Two lawmakers are proposing changes to a new liquor law in Utah after beer licenses were denied to a karaoke lounge and an axe-throwing venue.

Democratic Rep. Angela Romero said Wednesday she plans to introduce an amendment to include karaoke venues among the new sites approved for beer sales.

The law represents a tightening of already strict liquor laws in Utah, where The Church of Jesus Christ of Latter-day Saints instructs members to avoid drinking alcohol.

General manager Devan Watanabe poses for a photo at Social Axe Throwing Wednesday, May 1, 2019, in Salt Lake City. The Utah Department of Alcoholic Beverage Control announced Tuesday, April 30, 2019, that beer will not be allowed at a Salt Lake City karaoke business or an Ogden ax-throwing venue because neither fits the 14 definitions of a
General manager Devan Watanabe poses for a photo at Social Axe Throwing Wednesday, May 1, 2019, in Salt Lake City. The Utah Department of Alcoholic Beverage Control announced Tuesday, April 30, 2019, that beer will not be allowed at a Salt Lake City karaoke business or an Ogden ax-throwing venue because neither fits the 14 definitions of a “recreational amenity,”under a new law passed by Utah’s Republican-controlled legislature during the yearly session that ended in March. (AP Photo/Rick Bowmer)

Yet, liquor sales have been increasing steadily at state-controlled liquor stores, driven by new, out-of-state residents and thriving tourism.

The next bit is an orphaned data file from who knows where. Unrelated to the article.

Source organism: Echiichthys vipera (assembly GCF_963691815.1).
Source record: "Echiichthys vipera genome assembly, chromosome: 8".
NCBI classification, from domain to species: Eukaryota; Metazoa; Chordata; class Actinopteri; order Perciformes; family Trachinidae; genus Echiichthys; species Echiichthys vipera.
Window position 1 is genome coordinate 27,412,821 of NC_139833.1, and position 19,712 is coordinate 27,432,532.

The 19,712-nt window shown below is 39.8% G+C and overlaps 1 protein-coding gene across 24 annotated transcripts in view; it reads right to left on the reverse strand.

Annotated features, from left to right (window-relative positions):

State liquor bosses have said Social Axe Throwing in Ogden and Heart and Seoul Karaoke in Salt Lake City don’t fit the definitions of a “recreational amenity” contained in the law set to take effect May 14.

The definitions include theaters, pool parlors and concert venues.

Beers are shown on the wall of Social Axe Throwing Wednesday, May 1, 2019, in Salt Lake City. The Utah Department of Alcoholic Beverage Control announced Tuesday, April 30, 2019, that beer will not be allowed at a Salt Lake City karaoke business or an Ogden ax-throwing venue because neither fits the 14 definitions of a
Beers are shown on the wall of Social Axe Throwing Wednesday, May 1, 2019, in Salt Lake City. The Utah Department of Alcoholic Beverage Control announced Tuesday, April 30, 2019, that beer will not be allowed at a Salt Lake City karaoke business or an Ogden ax-throwing venue because neither fits the 14 definitions of a “recreational amenity,”under a new law passed by Utah’s Republican-controlled legislature during the yearly session that ended in March. (AP Photo/Rick Bowmer)

The sponsor of the law has said he would be open to tweaking it.

A beer is shown at Social Axe Throwing Wednesday, May 1, 2019, in Salt Lake City. The Utah Department of Alcoholic Beverage Control announced Tuesday, April 30, 2019, that beer will not be allowed at a Salt Lake City karaoke business or an Ogden ax-throwing venue because neither fits the 14 definitions of a
A beer is shown at Social Axe Throwing Wednesday, May 1, 2019, in Salt Lake City. The Utah Department of Alcoholic Beverage Control announced Tuesday, April 30, 2019, that beer will not be allowed at a Salt Lake City karaoke business or an Ogden ax-throwing venue because neither fits the 14 definitions of a “recreational amenity,”under a new law passed by Utah’s Republican-controlled legislature during the yearly session that ended in March. (AP Photo/Rick Bowmer)